SOIL EROSION--SEDIMENT YIELD RESEARCH IN PROGRESS

In discussing the great body of sedimentation research data that exist today and summarizing research in progress in this field, this report first analyzes the three components of the sedimentation process. The first component, soil erosion, varies with climate, soil, topography, and land management. Upland erosion is usually categorized into sheet, rill, and gully components; farther downstream, flood plain erosion usually includes valley scour and channel erosion. Mass wasting, including soil slippage and soil creep, is a special form of erosion that normally occurs on very steep or mountainous areas. Other aggravated erosion is caused by urban building activities, by strip and open-pit mining, and by highway and other right-of-way construction. The other two components of the sedimentation process are soil transport and soil deposition. The amount of suspended sediment transported by rivers to the sea each year is tremendous. It has been estimated that the average annual fluvial- sediment discharge to oceans and estuaries from the conterminous U.S. for the 20-year period 1950-69 was 491 million tons. Bed load was estimated to be an additional 10% of the suspended sediment transported. The second half of this report refers to research in progress, or just completed, that analyzes variations in sediment yield, determines the effectiveness of various conservation practices, develops equations for estimating sediment yeilds, and summarizes sediment yield modeling. In conclusion, the authors found (1) considerable work and excellent progress in research to isolate and quantify basic variables affecting erosion, including methods of determining soil erodibility; (2) much-needed effort to identify problem areas of mass wasting and to quantify sediment yield from these sources; (3) good research on erosion due to construction, including a quantification of the sources of this type of erosion (as well as regulations designed to control such erosion); and (4) some excellent work on developing models for predicting sediment yield. They also noted several advancements in measurement technology. Included are several new devices for measuring bedload, several excellent automatic pumping samplers, and other equipment to measure sediment yield more accurately.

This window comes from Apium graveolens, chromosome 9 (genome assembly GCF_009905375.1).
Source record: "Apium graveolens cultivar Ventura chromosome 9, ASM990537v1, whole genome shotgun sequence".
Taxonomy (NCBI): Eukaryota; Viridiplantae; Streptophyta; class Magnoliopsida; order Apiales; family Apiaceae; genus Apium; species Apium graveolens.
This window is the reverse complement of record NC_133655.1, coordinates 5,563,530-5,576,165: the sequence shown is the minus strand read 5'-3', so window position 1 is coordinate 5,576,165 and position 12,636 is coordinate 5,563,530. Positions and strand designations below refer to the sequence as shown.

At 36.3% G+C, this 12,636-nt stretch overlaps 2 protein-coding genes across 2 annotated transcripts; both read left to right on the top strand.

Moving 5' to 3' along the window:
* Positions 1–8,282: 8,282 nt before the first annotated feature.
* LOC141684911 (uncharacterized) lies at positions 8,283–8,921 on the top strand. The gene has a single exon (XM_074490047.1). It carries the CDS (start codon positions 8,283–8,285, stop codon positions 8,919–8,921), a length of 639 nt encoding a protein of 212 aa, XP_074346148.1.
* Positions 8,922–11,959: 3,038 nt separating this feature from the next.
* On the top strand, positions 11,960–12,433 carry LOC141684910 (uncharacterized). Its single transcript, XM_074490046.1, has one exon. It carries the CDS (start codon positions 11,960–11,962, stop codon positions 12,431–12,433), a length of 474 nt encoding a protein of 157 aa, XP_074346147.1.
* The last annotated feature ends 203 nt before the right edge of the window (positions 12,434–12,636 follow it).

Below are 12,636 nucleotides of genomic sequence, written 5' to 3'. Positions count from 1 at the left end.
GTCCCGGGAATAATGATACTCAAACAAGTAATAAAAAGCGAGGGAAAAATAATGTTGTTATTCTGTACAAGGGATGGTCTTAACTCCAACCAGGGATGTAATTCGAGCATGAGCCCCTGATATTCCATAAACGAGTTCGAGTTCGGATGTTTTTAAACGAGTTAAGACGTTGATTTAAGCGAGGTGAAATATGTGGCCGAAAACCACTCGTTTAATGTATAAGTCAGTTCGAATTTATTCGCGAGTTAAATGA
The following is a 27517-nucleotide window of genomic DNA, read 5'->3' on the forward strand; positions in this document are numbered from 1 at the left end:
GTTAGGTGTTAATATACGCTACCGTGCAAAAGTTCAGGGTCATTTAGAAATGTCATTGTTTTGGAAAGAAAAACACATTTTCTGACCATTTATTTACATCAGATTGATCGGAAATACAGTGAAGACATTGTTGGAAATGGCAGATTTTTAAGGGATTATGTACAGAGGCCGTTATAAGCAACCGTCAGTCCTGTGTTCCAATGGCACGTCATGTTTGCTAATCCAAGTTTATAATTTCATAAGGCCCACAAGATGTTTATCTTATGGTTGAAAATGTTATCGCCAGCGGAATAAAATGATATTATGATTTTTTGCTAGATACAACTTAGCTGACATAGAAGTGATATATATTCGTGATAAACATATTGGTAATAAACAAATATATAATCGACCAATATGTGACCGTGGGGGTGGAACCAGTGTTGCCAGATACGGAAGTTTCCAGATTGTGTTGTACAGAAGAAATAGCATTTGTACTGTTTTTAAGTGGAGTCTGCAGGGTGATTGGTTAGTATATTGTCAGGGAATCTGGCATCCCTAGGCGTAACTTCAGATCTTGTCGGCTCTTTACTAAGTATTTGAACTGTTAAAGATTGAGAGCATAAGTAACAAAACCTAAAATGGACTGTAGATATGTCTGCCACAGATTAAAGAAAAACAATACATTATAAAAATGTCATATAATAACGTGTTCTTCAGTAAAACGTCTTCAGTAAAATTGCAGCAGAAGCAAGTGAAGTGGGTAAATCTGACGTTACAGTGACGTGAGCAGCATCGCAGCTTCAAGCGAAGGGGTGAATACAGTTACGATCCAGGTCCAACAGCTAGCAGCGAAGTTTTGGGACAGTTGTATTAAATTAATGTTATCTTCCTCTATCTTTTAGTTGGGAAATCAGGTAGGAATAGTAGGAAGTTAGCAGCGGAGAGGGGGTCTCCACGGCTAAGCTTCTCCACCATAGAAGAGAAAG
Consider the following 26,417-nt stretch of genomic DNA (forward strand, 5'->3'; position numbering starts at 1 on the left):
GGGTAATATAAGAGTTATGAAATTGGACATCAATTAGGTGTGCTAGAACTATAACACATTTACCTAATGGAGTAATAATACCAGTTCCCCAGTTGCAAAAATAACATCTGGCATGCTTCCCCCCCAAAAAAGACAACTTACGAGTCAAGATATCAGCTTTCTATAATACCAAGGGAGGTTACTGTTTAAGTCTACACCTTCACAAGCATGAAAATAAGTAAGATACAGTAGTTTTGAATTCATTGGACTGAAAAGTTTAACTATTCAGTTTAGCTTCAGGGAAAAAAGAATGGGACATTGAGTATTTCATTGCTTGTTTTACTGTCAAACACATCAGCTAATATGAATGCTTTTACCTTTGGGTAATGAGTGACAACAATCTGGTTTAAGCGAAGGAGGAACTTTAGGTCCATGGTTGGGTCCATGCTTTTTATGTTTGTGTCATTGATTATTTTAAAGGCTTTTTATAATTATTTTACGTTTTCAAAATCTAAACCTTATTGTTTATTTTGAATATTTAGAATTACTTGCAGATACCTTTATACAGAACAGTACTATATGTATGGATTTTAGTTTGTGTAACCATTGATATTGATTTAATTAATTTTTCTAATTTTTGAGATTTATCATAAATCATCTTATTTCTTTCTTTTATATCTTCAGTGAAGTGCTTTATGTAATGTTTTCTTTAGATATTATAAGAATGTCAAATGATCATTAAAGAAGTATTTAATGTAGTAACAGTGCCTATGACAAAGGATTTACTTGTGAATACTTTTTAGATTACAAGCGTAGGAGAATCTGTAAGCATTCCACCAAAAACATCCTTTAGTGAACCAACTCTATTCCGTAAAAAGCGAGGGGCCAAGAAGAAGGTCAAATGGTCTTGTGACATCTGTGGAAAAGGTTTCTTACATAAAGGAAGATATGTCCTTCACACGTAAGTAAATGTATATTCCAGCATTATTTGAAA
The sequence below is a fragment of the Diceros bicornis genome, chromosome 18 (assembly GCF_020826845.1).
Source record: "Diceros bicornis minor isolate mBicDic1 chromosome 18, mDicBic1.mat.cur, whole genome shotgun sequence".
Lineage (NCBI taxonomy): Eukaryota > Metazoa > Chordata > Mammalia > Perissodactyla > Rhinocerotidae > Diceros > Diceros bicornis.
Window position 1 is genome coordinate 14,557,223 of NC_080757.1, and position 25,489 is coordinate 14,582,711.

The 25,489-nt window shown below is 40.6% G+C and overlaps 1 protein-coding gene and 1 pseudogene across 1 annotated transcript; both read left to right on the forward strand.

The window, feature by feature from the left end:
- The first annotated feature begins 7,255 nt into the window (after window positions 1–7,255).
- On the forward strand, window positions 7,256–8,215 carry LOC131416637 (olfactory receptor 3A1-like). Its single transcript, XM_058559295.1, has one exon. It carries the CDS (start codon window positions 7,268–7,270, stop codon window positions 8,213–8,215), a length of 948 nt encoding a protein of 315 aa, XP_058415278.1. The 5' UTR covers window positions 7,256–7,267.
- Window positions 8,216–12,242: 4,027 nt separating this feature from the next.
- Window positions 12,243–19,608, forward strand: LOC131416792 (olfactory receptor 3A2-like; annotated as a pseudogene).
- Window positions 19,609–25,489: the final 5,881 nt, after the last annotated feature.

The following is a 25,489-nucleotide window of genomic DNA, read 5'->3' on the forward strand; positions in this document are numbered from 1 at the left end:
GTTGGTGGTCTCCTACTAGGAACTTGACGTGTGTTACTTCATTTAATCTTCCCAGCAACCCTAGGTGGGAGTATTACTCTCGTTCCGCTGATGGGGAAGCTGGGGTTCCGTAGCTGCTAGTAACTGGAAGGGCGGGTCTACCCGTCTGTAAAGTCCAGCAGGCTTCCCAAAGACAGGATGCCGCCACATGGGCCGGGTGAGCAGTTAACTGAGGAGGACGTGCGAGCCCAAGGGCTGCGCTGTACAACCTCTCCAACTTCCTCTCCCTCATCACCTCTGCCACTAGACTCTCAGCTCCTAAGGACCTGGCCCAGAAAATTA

• Corporate Authors:

    American Geophysical Union

    1909 K Street, NW, Division of Hydrology
    Washington, DC  USA  20006
  • Authors:
    • Heinsemann, H G
    • Piest, R F
  • Publication Date: 1975-3

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Filing Info

  • Accession Number: 00084681
  • Record Type: Publication
  • Files: TRIS
  • Created Date: May 7 1975 12:00AM